Biofilm are tiny microorganism-filled communities found throughout the human gastrointestinal tract and oral cavity. These communities adhere to both biological and non-biological surfaces within the human body. They provide their inhabitants with many competitive advantages that help these bacterial communities withstand biological, chemical, and physical stresses1. Within these communities, microorganisms collaborate with one another to increase the likelihood of growth and multiplication despite the harsh conditions of the human gut. Not all bacteria within these biofilms are harmful, but those that are go on to cause infections and other severe health problems for the host. 

Biofilm formation

Studies have shown that approximately 60-80% of bacterial infections in the human body are associated with biofilm formation. Such findings have compelled researchers to investigate the complex factors responsible for biofilm formation.

Biofilm formation

Figure 1: Biofilm adhesion, formation, and maturation. whiteley.com.au/biofilms

It was shown that bacteria anchor themselves to the mocosa surface. They collectively form a protective layer made of polysaccharides, proteins, and extracellular DNA. This forms the biofilm matrix. This biofilm matrix acts as a shield against antimicrobials, toxins, and antibodies. From here, biofilm associated bacteria go on to cause chronic infections characterized by persistent inflammation and tissue damage, initiating in the gut and adjacent regions of the gastrointestinal tract. Furthermore, some biofilm associated bacteria have shown the ability to disperse from this mature biofilm to colonize new niches, underscoring the association between local infections and systemic diseases such as atherosclerosis and rheumatoid arthritis2 caused by the buildup of biofilm dispersed bacteria and subsequent inflammation in the coronary vasculature and joint capsules, respectively. In fact, BADAS syndrome (bowel associated dermatosis-arthritis syndrome) is a condition where patients present themselves with small bumps on their inner skin (mainly along the vasculature) caused by the buildup of circulating microtoxins (very small clusters of bacteria). This may lead to chronic bacteremia in the bloodstream. Also, the over circulation of host immune complexes presents many problems for the patients, such as the development of arthritis and the accompanying joint pain, caused by the build up of white blood cells in host joint capsules. Patients often link the lumps to a dermatological condition, when in reality the condition is caused by a bacterial overgrowth originating in the gut and bowel. Clinicians now believe it is very likely these bacteria are biofilm-associated and a proper early diagnosis of the biofilm origin is critical to the prevention of BADAS and similar pathologies3.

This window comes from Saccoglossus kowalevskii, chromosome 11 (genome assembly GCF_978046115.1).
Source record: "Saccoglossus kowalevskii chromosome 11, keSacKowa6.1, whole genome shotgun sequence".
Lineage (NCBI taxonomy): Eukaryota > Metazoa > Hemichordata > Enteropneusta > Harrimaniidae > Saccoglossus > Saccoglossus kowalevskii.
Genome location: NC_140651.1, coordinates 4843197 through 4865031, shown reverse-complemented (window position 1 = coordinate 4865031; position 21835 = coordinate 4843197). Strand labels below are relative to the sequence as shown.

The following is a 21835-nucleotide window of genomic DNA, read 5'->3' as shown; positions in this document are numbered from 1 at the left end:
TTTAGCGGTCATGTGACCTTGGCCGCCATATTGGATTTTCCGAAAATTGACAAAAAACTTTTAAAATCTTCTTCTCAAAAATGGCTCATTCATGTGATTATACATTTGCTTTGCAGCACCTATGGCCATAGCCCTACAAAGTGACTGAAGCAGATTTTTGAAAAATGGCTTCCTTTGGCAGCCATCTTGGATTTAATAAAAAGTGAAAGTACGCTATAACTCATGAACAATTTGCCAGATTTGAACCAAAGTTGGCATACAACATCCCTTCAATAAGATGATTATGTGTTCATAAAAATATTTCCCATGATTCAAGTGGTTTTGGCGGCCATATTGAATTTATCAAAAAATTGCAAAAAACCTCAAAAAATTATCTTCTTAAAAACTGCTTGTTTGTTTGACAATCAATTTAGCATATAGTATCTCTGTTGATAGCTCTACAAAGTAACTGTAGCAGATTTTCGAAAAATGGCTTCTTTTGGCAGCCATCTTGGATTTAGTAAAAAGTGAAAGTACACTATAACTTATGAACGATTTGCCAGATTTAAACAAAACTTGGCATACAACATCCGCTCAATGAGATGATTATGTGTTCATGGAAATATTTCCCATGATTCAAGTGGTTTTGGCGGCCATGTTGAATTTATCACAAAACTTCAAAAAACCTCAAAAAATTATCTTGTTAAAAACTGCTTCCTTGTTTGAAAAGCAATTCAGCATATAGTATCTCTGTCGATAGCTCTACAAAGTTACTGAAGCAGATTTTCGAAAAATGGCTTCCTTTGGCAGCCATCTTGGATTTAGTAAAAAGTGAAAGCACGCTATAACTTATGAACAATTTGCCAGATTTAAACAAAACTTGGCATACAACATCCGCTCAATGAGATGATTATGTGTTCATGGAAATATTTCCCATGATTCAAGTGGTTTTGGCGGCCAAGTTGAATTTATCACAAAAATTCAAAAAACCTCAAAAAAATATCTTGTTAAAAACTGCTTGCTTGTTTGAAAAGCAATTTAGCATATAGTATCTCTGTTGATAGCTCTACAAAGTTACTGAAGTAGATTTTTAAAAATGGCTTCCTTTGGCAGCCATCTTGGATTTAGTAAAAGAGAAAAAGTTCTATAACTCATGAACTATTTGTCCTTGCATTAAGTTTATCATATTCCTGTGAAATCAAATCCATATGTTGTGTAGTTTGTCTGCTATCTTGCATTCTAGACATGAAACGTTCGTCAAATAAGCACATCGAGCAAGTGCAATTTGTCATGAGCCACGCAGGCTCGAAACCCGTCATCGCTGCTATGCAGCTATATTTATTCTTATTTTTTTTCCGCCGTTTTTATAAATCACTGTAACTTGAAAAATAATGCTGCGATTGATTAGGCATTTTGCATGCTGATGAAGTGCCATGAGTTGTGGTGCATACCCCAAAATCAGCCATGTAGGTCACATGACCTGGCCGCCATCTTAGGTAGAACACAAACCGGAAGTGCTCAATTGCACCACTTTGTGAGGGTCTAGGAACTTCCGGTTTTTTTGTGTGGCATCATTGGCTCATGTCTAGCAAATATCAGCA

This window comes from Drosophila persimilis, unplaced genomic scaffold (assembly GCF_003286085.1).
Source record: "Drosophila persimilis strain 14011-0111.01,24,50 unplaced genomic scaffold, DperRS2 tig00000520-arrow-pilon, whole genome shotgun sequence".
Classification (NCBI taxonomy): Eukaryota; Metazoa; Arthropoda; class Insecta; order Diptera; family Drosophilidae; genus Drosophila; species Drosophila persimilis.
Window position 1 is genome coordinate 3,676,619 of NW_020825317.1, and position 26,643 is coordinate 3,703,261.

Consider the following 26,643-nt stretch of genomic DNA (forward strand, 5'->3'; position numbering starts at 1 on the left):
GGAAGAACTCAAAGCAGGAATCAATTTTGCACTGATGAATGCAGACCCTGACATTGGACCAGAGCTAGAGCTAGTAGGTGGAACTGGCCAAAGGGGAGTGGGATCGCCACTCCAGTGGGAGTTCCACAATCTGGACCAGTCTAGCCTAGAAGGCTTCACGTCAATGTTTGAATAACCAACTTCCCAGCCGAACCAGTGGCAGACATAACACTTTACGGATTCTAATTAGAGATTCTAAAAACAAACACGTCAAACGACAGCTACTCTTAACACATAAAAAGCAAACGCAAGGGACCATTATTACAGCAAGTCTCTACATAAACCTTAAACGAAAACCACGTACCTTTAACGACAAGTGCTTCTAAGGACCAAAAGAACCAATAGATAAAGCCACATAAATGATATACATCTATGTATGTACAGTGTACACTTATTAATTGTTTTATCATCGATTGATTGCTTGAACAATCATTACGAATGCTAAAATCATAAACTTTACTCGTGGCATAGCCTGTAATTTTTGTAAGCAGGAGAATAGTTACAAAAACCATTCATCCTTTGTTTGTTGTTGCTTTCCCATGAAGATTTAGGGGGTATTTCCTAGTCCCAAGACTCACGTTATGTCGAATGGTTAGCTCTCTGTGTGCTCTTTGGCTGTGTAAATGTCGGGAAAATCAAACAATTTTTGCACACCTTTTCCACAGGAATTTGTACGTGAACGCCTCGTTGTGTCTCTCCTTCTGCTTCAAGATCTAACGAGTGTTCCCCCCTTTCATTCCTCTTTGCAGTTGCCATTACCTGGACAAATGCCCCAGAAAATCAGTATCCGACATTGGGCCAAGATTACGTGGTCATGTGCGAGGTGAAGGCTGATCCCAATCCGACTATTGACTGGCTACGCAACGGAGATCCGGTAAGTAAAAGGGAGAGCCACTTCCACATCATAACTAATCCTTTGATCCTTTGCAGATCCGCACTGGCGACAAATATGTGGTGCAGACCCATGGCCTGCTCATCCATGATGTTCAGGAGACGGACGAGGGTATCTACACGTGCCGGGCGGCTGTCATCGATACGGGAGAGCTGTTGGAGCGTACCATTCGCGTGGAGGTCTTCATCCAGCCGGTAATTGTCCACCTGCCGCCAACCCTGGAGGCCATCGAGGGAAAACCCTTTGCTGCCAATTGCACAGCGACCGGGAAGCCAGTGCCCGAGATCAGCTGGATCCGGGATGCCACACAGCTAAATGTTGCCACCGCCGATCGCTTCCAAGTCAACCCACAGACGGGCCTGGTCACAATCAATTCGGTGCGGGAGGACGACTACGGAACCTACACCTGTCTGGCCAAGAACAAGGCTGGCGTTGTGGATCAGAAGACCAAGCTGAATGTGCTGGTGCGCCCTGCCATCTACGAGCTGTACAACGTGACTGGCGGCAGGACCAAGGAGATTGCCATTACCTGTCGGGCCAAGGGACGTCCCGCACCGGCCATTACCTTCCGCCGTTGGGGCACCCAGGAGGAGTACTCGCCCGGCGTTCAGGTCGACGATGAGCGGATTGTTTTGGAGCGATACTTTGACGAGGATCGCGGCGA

The formation of biofilms has been studied on foreign substances such as intravenous catheters, orthopedic implants, and other biomaterials that have shown device-associated infections. However, it is commonly accepted that the majority of chronic bacterial infections involve biofilm formation on natural surfaces. The pathogenic bacterial overgrowth, forming the biofilms, have been linked to major diseases of the gastrointestinal tract including Inflammatory bowel disease and colo-rectal cancer4.

In addition to the gastrointestinal tract, biofilms can also be formed in the oral cavity. Over 700 bacterial species reside in the oral cavity. These contribute to the outgrowth of oral biofilms (otherwise known as dental plaque, see figure 2). These oral biofilms are responsible for major oral diseases such as tooth decay, gingivitis, and periodontitis. Moreover, those with periodontal infections have significantly increased risk of cardiovascular diseases, including atherosclerosis, myocardial infarction, and stroke2. The inflammation caused by oral biofilm may also be a contributing cause of conditions such as diabetes and rheumatoid arthritis1. Therefore, the control of oral biofilm growth before the development of oral infections is critical for the prevention of these system conditions.  

Dental biofilm

Figure 2: Oral Biofilm Formation.

https://phys.org/news/2018-10-scientists-infection-causing-biofilms.html

This symbiotic (mutually beneficial) relationship between gut microbiota (bacteria living in our gut) and the host begins at birth and is crucial to our overall fitness and health. However, certain external and internal factors modify the gut microbiota. This causes the formation of a pathogenic biofilm, which leads to detrimental health conditions. The same bacteria that was once helping us by maintaining a healthy gastrointestinal tract, is now triggering disease conditions4.